The circuitry in the fault indicator 17 is shown in FIG. 3. It includes a full wave rectifier 36 which is connected between the test point 32 and ground 37. Conductors 38 and 39 are energized to the polarities indicated from the rectifier 36 for charging first and second capacitors 40 and 41, capacitor 40 being charged through a blocking diode 42. Conductor 38 is connected to the center tap of a winding 43 on a magnetic core 44 that has a reset section 45 and a trip section 46. Normally, open contacts 47 and 48 of the reed switch 29 are connected across an SCR 51 which is rendered conducting on closure of these contacts when fault current flows in conductor 31. Current then flows from both capacitors 40 and 41 over conductor 52 and through trip section 46 to magnetize core 44 with the polarities indicated to shift the target disc 18 to the fault indicating position shown in FIG. 3.
Normally, the fault indicator 17 is automatically reset on restoration of energization of conductor 31. Capacitors 40 and 41 are recharged until a trigger diode 55 is rendered conducting whereupon SCR 56 becomes conducting and current flows from capacitor 41 over conductor 56' and through reset section 45 to reverse the polarity of the core 44 to shift the target disc 18 to expose the white section 23 to view.
A stationary permanent magnet 57 acts to center the target disc 18 in either of its operative positions. The longitudinal axis 58 of the core 44 is perpendicular to the magnetic field 30 around conductor 31 to avoid demagnetization of the core 44. The longitudinal axis 59 of the reed switch 29 is generally parallel to the magnetic field 30 around conductor 31 to effect closure of contacts 47 and 48 only when fault current flows in conductor 31.
FIG. 4 shows the circuitry in the test tool 10 that simulates operation of the fault indicator 17 to check its operability. On closure of the contacts of push button 12, a circuit is completed from batteries 13 to energize an oscillator circuit that is shown generally at 62. This circuit includes a transformer, shown generally at 63, which includes a center tapped primary winding 64 and a high voltage secondary winding 65 that is connected to test point 16. To indicate that the oscillator circuit 62 is operating a neon lamp 66 is connected between the winding 65 and ground 67 and is located in the sleeve 14, FIG. 1, where it is visible by the operator.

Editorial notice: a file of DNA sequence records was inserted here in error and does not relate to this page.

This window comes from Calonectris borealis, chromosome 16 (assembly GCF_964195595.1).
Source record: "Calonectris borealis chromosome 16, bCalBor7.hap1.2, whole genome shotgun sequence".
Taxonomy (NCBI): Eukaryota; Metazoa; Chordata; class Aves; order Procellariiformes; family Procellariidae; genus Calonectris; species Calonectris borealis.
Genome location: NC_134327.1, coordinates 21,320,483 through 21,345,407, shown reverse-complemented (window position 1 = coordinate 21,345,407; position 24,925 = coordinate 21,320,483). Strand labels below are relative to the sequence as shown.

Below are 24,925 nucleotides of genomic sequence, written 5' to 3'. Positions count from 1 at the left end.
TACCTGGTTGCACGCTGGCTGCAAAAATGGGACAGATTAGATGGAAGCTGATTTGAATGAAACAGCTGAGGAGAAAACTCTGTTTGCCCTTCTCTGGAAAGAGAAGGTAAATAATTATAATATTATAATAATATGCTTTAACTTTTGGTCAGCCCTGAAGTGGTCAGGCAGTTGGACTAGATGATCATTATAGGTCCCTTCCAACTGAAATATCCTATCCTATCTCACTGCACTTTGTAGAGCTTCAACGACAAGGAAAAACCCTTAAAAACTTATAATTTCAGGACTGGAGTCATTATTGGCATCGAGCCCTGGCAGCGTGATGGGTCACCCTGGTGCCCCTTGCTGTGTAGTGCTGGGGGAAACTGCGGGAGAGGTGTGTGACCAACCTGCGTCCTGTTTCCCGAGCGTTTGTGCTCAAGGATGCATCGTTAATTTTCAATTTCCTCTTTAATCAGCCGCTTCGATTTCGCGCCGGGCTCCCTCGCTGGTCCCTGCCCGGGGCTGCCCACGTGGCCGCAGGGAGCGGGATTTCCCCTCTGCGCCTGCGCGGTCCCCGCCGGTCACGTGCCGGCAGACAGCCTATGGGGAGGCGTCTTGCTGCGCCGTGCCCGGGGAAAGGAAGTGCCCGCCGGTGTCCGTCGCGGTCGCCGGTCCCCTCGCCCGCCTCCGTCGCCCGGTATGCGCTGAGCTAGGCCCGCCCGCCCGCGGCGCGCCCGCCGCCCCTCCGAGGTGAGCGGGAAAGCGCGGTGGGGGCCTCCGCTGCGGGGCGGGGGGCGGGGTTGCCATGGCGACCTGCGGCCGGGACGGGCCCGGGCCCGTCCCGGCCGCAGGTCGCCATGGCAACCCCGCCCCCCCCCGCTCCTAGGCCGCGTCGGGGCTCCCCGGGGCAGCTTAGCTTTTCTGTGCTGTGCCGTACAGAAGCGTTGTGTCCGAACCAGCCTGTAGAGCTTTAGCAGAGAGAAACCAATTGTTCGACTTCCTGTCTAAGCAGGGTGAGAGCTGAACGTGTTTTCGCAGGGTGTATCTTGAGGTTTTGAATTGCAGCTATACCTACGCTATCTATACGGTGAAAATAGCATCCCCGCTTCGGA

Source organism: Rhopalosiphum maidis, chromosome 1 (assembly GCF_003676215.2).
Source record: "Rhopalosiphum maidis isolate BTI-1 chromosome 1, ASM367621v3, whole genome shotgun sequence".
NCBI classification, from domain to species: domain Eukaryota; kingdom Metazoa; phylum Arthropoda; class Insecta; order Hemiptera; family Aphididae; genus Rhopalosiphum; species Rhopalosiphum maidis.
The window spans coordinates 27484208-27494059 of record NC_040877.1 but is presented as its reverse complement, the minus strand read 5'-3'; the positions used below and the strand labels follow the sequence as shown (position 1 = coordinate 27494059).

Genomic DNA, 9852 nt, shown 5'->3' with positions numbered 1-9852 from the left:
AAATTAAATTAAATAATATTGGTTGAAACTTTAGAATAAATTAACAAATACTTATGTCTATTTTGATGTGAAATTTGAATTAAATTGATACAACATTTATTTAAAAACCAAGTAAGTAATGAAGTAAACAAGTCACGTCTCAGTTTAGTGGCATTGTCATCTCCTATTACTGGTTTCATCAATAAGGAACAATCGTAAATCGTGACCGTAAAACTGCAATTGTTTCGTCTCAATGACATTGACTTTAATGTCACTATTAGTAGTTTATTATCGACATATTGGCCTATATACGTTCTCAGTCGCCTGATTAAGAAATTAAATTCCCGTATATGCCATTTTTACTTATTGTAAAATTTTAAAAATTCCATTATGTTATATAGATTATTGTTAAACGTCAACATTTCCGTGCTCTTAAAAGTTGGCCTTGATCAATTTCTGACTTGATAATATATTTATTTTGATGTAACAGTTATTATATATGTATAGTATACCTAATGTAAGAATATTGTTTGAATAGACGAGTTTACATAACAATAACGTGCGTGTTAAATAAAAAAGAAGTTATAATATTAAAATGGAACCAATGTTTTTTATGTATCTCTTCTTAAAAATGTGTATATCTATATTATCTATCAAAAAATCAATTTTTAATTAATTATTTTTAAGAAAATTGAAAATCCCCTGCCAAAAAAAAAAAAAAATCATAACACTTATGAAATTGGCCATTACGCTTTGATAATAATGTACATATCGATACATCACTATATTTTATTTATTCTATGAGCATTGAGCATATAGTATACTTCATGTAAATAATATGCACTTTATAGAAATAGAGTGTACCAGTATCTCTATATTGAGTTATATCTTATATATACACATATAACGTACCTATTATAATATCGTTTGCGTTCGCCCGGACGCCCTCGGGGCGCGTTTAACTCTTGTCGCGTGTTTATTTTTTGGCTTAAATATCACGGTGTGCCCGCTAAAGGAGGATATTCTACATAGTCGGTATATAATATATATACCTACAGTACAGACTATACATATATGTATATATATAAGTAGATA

It will be understood that the fault indicator 17, when mounted on the test tool 10 as shown in FIG. 1, is reset when the oscillator circuit 62 is energized and reset potential is applied from the test point 16 to the test point 32.
The oscillator circuit 62 is connected to energize a fault current simulating circuit that is shown, generally, at 68 in FIG. 4. This circuit 68 includes a capacitor 69 that is alternately charged and discharged through winding 26 by SCR 70 under the control of a neon lamp 71. The arrangement is such that the capacitor 69 discharges periodically to energize winding 26 and close contacts 47 and 48 of the reed switch 29 at a rate slower than the reset time of the fault indicator 17 under the control of the potential applied to the test point 16.
FIG. 5 illustrates how a permanent magnet 75 can be employed in lieu of the winding 26 to generate a magnetic field for closing the contacts 47 and 48 of the reed switch 29. This magnetic field corresponds to the magnetic field 30 generated by flow of fault current through conductor 31. A non-magnetic tie, such as a brass chain 76 secures the magnet 75 to the test tool 10.
FIG. 6 shows that portion of the circuitry in the test tool 10, a duplicate of a portion of the circuitry shown in FIG. 4, that is employed to generate the necessary reset voltage for the fault indicator 17.
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|U.S. Classification||324/506, 324/133, 340/664|